SAC halts consumer programme on ‘misleading’ green claims concern

SAC halts consumer programme on ‘misleading’ green claims concern

The Sustainable Apparel Coalition (SAC) has paused its consumer-facing transparency programme after backlash from Norway’s advertising watchdog which claims is resulting in misleading environmental claims from brands.

In a statement issued today (27 June), CEO of the  SAC, Amina Razvi, confirmed the decision to “pause the consumer-facing transparency programme globally” as it works with the Norwegian Consumer Authority (NCA) and other consumer agencies and regulators to better understand how to substantiate product level claims with trusted and credible data.

Last week the  Norwegian Consumer Agency (Forbrukertilsynet) said it believed Norrøna is “breaking the law” in marketing clothes as environmentally friendly and it issued a warning to H&M Group against using the same type of environmental claims. The Norwegian Consumer Agency has concluded that this tool from the SAC is “not sufficient as a basis for the environmental claims they have used in marketing.”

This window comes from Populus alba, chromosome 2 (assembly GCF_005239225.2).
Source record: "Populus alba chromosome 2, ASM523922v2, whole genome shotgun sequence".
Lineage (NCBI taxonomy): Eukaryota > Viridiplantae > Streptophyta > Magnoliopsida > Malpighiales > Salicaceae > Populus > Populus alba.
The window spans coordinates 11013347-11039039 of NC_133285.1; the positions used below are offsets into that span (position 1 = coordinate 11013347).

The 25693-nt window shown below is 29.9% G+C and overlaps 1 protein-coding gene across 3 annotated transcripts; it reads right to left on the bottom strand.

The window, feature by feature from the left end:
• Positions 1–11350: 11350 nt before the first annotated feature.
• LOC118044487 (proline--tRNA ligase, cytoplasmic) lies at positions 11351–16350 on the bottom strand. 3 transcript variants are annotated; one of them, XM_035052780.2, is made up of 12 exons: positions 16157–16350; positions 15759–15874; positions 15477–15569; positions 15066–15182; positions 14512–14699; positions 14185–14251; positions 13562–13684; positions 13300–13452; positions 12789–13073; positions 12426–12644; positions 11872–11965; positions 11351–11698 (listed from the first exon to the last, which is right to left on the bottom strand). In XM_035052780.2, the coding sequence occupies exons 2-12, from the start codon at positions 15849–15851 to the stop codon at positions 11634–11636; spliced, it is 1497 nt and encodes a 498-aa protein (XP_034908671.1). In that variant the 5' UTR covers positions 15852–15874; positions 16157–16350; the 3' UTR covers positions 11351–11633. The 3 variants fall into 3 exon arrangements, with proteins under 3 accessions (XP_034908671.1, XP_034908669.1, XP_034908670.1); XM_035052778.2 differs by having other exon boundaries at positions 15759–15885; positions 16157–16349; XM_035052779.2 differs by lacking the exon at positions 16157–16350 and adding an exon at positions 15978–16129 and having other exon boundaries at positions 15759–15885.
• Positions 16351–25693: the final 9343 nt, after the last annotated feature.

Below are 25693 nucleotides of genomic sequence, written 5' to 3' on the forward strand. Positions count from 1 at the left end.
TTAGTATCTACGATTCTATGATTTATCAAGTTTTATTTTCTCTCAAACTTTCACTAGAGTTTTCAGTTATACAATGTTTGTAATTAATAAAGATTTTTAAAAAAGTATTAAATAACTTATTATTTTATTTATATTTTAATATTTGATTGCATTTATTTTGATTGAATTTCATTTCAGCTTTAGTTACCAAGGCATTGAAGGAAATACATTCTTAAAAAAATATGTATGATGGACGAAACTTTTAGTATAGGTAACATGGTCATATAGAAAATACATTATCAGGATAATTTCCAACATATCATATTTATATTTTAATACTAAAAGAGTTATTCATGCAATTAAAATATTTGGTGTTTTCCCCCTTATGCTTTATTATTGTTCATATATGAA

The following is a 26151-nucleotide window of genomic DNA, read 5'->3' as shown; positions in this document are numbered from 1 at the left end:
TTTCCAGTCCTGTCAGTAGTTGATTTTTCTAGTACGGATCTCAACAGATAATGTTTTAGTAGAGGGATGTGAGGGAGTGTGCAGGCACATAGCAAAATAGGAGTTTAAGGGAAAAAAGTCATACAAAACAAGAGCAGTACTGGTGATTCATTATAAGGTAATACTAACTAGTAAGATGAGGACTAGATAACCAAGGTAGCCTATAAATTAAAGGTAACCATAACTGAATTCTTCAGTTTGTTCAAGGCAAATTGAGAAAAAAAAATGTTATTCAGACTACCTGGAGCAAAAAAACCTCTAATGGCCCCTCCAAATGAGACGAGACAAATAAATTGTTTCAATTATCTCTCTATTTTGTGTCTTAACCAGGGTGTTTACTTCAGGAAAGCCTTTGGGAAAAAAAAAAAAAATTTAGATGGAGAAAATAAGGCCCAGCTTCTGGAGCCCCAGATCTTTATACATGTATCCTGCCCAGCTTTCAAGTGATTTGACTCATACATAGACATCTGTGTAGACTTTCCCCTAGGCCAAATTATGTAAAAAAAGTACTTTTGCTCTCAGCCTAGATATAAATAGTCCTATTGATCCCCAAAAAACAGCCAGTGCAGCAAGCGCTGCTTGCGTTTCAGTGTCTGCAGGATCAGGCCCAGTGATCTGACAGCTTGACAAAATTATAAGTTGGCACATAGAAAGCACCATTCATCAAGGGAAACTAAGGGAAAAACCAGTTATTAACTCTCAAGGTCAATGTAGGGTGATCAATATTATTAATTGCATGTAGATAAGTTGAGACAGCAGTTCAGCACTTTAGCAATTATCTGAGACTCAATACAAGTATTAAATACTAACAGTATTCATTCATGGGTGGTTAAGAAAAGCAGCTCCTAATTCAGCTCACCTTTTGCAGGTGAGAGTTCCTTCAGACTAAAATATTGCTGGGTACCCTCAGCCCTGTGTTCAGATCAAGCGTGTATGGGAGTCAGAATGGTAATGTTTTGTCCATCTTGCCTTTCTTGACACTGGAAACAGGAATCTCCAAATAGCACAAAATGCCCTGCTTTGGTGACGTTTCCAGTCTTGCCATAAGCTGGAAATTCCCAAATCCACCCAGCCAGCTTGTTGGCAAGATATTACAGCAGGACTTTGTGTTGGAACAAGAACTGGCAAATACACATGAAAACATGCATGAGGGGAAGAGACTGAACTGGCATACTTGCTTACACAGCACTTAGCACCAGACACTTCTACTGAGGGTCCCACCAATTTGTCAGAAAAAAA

The watchdog said while it welcomed steps to make the industry more environmentally friendly, it is concerned over the use of the SAC’s Higg MSI tool to make environmental claims, specifically since the tool gives a standardised measurement of the environmental impacts of different textile types in the manufacture of clothing. However, it only “measures” the environmental impact of different types of textiles until the fabric itself is finished – ie not the entire environmental impact of a finished garment you buy in the store. This “measurement” is based on average figures for the environmental impact of the various types of textiles that have been sourced from different regions and countries in the world.

Razvi said since the notification from the NCA, the SAC had taken time to reflect and consider the implications it may have across the apparel industry.

“As an organisation focused on driving positive environmental change in the fashion industry, we take the notification from the NCA extremely seriously. It is critical we seek to understand how to improve this work and act urgently and decisively to ensure the changes that are needed both in the industry and at consumer level are accelerated, and not delayed by the lack of harmonised legislation and clear guidance from regulators. We know how important it is that our members and the wider industry have trust not just in our mission, purpose and approach, but also the data and insights that sit behind our tools. 

Source: Just Style